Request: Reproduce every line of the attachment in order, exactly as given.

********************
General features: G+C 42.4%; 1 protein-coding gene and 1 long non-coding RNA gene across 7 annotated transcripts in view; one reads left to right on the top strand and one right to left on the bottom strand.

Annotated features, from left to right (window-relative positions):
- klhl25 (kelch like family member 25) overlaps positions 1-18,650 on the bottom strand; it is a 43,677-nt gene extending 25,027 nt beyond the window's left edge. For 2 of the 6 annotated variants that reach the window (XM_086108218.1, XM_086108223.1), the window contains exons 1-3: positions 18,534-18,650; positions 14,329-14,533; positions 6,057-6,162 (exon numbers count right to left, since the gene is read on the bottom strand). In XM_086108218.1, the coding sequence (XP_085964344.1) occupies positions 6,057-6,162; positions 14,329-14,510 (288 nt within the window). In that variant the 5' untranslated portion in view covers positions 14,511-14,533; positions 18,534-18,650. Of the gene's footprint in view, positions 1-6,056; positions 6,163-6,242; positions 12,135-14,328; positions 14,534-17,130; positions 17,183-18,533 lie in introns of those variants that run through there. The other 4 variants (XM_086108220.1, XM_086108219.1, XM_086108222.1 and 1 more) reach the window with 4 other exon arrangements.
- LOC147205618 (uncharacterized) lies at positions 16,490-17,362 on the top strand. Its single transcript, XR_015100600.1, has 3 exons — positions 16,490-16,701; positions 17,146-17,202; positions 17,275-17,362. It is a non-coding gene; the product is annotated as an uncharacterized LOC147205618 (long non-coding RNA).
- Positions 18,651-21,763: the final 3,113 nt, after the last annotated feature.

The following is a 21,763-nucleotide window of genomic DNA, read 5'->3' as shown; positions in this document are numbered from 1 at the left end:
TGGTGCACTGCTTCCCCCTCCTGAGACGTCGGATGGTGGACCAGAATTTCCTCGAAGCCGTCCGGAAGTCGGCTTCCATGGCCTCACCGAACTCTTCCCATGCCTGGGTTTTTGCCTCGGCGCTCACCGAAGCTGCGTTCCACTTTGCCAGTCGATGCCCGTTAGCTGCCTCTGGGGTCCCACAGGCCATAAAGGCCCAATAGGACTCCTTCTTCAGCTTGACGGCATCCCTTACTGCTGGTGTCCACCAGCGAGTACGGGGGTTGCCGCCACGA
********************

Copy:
General features: G+C 42.4%; 1 protein-coding gene and 1 long non-coding RNA gene across 7 annotated transcripts in view; one reads left to right on the top strand and one right to left on the bottom strand.

Annotated features, from left to right (window-relative positions):
- klhl25 (kelch like family member 25) overlaps positions 1-18,650 on the bottom strand; it is a 43,677-nt gene extending 25,027 nt beyond the window's left edge. For 2 of the 6 annotated variants that reach the window (XM_086108218.1, XM_086108223.1), the window contains exons 1-3: positions 18,534-18,650; positions 14,329-14,533; positions 6,057-6,162 (exon numbers count right to left, since the gene is read on the bottom strand). In XM_086108218.1, the coding sequence (XP_085964344.1) occupies positions 6,057-6,162; positions 14,329-14,510 (288 nt within the window). In that variant the 5' untranslated portion in view covers positions 14,511-14,533; positions 18,534-18,650. Of the gene's footprint in view, positions 1-6,056; positions 6,163-6,242; positions 12,135-14,328; positions 14,534-17,130; positions 17,183-18,533 lie in introns of those variants that run through there. The other 4 variants (XM_086108220.1, XM_086108219.1, XM_086108222.1 and 1 more) reach the window with 4 other exon arrangements.
- LOC147205618 (uncharacterized) lies at positions 16,490-17,362 on the top strand. Its single transcript, XR_015100600.1, has 3 exons — positions 16,490-16,701; positions 17,146-17,202; positions 17,275-17,362. It is a non-coding gene; the product is annotated as an uncharacterized LOC147205618 (long non-coding RNA).
- Positions 18,651-21,763: the final 3,113 nt, after the last annotated feature.

The following is a 21,763-nucleotide window of genomic DNA, read 5'->3' as shown; positions in this document are numbered from 1 at the left end:
TGGTGCACTGCTTCCCCCTCCTGAGACGTCGGATGGTGGACCAGAATTTCCTCGAAGCCGTCCGGAAGTCGGCTTCCATGGCCTCACCGAACTCTTCCCATGCCTGGGTTTTTGCCTCGGCGCTCACCGAAGCTGCGTTCCACTTTGCCAGTCGATGCCCGTTAGCTGCCTCTGGGGTCCCACAGGCCATAAAGGCCCAATAGGACTCCTTCTTCAGCTTGACGGCATCCCTTACTGCTGGTGTCCACCAGCGAGTACGGGGGTTGCCGCCACGA